Within the field of travel nursing, there are dozens of specialties and potential career tracks. For nurses in training, the choices can make it difficult to determine the best fit for their particular skills, desired work environment, and ideal career fit—especially without hands-on clinical experience.

For instance, a common topic of debate for would-be nurses is whether to work in the PACU vs ICU.

Although both fall under the auspices of critical care nursing, there are some significant differences between the two. Today, to help ease your decision, we’ll compare and contrast the two nursing occupations.

What Is an ICU Nurse?

Intensive care unit (ICU) nurses operate in arguably the most high-pressure, high-stress environment that any registered nurse will face. These highly specialized and trained nurses work in the intensive care units throughout various departments in a hospital.

ICU nurses deal with a hospital’s sickest and most gravely injured patients. Often those patients have just emerged from surgery or are in the midst of a rapidly deteriorating health episode. As such, a nurse’s extensive training helps them respond and provide potentially life-saving interventions at a moment’s notice.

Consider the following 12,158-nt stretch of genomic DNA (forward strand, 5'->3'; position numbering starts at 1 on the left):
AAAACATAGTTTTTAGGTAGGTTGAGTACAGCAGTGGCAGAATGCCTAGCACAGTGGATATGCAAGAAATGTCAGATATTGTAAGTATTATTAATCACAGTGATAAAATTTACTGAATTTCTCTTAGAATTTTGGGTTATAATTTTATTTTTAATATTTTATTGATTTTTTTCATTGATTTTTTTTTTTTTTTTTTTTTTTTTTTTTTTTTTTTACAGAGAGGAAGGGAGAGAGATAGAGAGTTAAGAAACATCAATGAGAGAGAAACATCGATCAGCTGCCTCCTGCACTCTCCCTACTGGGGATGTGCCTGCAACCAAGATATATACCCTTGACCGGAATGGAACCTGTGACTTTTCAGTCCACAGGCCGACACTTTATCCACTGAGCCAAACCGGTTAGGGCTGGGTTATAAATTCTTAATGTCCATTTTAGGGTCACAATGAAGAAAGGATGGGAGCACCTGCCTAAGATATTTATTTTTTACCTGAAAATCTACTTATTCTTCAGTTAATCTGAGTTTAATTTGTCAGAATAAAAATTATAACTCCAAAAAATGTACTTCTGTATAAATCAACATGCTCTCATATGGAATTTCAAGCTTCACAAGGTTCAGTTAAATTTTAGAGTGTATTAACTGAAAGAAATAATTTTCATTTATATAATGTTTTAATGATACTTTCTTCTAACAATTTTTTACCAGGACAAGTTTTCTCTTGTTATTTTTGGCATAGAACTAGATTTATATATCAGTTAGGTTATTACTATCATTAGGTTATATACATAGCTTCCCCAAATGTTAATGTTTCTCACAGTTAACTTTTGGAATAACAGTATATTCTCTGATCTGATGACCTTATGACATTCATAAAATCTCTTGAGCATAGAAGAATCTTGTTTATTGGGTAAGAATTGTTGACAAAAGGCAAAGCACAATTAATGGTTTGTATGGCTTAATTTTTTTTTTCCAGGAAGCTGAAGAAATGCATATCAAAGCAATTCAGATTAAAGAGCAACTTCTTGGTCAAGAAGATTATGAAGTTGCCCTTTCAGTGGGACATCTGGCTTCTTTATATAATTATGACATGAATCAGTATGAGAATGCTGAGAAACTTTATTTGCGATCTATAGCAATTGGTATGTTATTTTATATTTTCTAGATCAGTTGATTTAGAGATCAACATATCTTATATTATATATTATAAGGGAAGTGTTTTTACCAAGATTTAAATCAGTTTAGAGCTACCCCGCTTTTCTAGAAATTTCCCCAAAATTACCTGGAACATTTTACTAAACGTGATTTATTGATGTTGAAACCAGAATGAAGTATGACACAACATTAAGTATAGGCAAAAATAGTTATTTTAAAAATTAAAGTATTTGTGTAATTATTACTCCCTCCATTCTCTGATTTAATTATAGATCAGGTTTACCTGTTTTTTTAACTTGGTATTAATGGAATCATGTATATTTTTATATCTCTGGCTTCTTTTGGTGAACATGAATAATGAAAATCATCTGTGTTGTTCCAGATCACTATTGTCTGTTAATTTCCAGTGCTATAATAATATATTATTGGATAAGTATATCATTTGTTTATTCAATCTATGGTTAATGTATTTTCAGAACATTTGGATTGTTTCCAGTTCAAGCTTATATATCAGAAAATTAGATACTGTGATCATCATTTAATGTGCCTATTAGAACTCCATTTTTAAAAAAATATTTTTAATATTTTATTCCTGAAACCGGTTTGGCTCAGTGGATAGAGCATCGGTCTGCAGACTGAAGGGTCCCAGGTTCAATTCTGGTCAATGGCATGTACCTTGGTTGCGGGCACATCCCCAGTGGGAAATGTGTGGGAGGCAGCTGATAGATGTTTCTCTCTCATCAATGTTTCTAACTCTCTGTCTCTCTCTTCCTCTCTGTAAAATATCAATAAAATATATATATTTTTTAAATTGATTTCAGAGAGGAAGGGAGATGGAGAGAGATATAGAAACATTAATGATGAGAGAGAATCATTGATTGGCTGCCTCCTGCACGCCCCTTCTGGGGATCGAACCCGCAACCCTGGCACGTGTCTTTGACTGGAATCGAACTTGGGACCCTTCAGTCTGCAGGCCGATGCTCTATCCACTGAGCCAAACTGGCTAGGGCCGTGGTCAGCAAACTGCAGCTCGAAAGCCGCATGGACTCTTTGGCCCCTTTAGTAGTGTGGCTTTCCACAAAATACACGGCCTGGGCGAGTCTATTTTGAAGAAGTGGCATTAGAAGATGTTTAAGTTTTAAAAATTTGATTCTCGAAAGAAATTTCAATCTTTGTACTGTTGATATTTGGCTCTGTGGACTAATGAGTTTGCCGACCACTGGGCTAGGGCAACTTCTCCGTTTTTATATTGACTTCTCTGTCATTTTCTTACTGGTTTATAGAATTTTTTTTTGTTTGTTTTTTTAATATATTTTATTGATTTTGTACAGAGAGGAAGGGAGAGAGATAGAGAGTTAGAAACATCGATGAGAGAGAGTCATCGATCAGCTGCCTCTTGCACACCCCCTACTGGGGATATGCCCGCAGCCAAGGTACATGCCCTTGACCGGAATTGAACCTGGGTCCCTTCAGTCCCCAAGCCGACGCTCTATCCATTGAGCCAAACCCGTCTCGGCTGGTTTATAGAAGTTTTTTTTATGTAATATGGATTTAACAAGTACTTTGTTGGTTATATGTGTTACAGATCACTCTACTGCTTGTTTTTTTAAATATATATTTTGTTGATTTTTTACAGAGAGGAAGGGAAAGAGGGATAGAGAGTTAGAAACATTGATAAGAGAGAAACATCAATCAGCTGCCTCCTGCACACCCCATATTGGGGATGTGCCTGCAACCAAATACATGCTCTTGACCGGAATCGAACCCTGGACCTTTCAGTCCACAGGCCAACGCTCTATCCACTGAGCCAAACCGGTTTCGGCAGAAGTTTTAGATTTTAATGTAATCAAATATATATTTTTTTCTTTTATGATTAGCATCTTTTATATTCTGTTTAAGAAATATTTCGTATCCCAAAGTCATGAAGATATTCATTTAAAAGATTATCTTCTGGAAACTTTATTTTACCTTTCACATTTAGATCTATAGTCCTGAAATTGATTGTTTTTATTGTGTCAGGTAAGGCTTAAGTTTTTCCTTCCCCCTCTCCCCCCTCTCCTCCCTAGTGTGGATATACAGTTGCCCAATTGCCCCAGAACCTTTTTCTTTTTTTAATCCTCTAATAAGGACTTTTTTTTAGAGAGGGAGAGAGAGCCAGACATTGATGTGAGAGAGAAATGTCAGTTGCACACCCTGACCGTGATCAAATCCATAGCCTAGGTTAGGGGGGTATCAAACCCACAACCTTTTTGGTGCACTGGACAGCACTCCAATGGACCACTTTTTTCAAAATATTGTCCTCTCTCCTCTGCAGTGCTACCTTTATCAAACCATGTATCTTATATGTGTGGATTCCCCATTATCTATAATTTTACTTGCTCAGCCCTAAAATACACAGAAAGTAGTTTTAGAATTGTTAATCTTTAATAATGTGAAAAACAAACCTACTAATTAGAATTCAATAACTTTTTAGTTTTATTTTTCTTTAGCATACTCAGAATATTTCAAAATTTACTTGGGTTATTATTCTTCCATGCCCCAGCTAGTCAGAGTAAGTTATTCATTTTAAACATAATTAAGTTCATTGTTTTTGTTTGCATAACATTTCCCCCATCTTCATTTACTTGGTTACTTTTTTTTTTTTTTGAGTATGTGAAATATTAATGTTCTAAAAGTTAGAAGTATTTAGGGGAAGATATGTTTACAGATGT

Common types of ICU sub-specialties include:

  • Surgical intensive care unit (SICU) – Nurses provide immediate care and monitor the vital signs of a surgical patient who doesn’t yet have a stable prognosis.
  • Trauma intensive care unit – Nurses care for critically injured patients, typically resulting from falls, gunshots, stabbings, motor vehicle accidents.
  • Neonatal intensive care unit (NICU) – Nurses monitor and care for newborn infants who suffer from various medical ailments.
  • Cardiac Care Unit (CCU) – Nurses work with the hospital’s most critically ill patient.
  • Pediatric intensive care unit (PICU) – Nurses treat children who are critically ill or injured.

Because patients in ICUs require so much attention—often, round-the-clock monitoring—the staff-to-patient ratio is typically 2:1 or 1:1 in an ICU setting. Unlike other nursing practices, during a typical ICU shift, a nurse will only be assigned one or two patients to supervise the entire time.

It’s important to mention that emergency room (ER) nurses are not the same as ICU nurses.

ER nurses also treat patients who are suffering from trauma, injury, or illness and are in need of immediate medical attention. But the goal here is to stabilize the patient and move them to the ICU as quickly as possible. In doing so, they can free up ER beds to treat the steady influx of new patients. As such, ER nurses may deal with several patients, if not dozens of patients, during any given shift.